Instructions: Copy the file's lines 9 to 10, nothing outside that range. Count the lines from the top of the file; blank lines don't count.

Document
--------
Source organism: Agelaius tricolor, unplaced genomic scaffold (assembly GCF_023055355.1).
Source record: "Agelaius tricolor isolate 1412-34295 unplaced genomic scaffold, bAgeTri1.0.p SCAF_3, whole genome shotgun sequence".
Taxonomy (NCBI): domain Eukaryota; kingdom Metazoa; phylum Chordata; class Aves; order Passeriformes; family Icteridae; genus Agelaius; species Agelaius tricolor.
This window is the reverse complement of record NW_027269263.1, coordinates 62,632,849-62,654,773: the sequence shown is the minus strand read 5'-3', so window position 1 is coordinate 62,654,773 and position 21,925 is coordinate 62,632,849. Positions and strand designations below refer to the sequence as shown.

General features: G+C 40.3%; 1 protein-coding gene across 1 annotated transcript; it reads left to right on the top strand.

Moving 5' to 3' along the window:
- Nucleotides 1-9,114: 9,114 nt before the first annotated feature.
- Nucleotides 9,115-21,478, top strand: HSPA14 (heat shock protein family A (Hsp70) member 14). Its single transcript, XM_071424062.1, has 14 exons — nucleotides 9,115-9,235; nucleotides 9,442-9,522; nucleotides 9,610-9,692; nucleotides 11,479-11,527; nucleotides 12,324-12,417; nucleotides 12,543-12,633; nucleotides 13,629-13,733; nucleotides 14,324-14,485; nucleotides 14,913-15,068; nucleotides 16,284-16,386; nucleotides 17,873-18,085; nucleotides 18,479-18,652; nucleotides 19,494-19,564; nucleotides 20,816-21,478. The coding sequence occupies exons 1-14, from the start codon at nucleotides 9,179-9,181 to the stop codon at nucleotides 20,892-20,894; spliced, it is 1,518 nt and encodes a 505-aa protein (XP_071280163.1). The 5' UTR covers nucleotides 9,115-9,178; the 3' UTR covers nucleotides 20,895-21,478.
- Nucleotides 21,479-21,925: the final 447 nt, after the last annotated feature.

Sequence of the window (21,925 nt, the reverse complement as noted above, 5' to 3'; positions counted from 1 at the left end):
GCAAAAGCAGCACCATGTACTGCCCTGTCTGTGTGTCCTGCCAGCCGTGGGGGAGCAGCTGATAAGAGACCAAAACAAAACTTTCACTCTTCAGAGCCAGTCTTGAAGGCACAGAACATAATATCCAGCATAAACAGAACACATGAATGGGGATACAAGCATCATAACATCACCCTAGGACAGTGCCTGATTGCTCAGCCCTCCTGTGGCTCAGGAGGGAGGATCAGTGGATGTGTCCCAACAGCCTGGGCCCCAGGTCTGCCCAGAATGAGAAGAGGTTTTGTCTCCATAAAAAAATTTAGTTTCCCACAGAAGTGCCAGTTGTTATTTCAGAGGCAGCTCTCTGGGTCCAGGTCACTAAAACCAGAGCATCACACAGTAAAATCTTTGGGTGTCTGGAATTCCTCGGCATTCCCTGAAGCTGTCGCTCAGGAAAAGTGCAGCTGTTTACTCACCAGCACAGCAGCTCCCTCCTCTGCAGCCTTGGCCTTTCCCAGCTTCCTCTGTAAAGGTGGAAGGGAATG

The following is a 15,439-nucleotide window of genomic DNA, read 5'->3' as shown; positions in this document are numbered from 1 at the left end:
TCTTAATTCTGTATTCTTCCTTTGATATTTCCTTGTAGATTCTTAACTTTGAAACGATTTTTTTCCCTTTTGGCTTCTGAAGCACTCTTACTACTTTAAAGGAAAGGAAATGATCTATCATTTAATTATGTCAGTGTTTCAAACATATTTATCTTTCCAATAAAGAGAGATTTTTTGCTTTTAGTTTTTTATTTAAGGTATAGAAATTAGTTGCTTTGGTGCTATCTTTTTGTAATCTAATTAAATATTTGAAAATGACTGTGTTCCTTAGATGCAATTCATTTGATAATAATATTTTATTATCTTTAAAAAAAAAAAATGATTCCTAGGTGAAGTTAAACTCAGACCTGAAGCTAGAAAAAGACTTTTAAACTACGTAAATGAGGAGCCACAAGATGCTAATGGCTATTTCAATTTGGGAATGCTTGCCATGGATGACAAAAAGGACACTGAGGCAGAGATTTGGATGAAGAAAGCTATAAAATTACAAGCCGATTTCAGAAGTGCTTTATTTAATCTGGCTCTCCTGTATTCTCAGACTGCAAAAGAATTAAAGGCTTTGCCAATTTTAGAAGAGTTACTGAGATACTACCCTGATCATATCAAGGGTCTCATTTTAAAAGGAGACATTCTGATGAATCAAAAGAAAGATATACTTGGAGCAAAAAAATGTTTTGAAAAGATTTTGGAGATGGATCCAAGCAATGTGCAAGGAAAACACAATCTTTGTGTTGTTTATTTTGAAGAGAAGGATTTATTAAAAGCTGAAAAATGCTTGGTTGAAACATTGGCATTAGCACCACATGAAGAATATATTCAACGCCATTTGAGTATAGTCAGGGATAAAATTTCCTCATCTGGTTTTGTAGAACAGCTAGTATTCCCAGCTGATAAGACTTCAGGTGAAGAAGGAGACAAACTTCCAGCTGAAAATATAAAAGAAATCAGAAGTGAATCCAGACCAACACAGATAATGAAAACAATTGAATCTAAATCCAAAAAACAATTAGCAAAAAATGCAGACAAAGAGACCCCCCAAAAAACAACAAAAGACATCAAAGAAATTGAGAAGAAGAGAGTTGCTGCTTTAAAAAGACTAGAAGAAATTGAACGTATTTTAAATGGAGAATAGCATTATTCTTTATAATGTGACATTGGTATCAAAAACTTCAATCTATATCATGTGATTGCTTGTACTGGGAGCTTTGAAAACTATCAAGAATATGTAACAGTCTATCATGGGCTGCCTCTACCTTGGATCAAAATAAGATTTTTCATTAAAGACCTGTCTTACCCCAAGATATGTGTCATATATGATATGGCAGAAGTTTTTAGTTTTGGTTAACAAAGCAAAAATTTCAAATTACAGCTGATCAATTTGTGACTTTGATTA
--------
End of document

- Nucleotides 21,479-21,925: the final 447 nt, after the last annotated feature.

Sequence of the window (21,925 nt, the reverse complement as noted above, 5' to 3'; positions counted from 1 at the left end):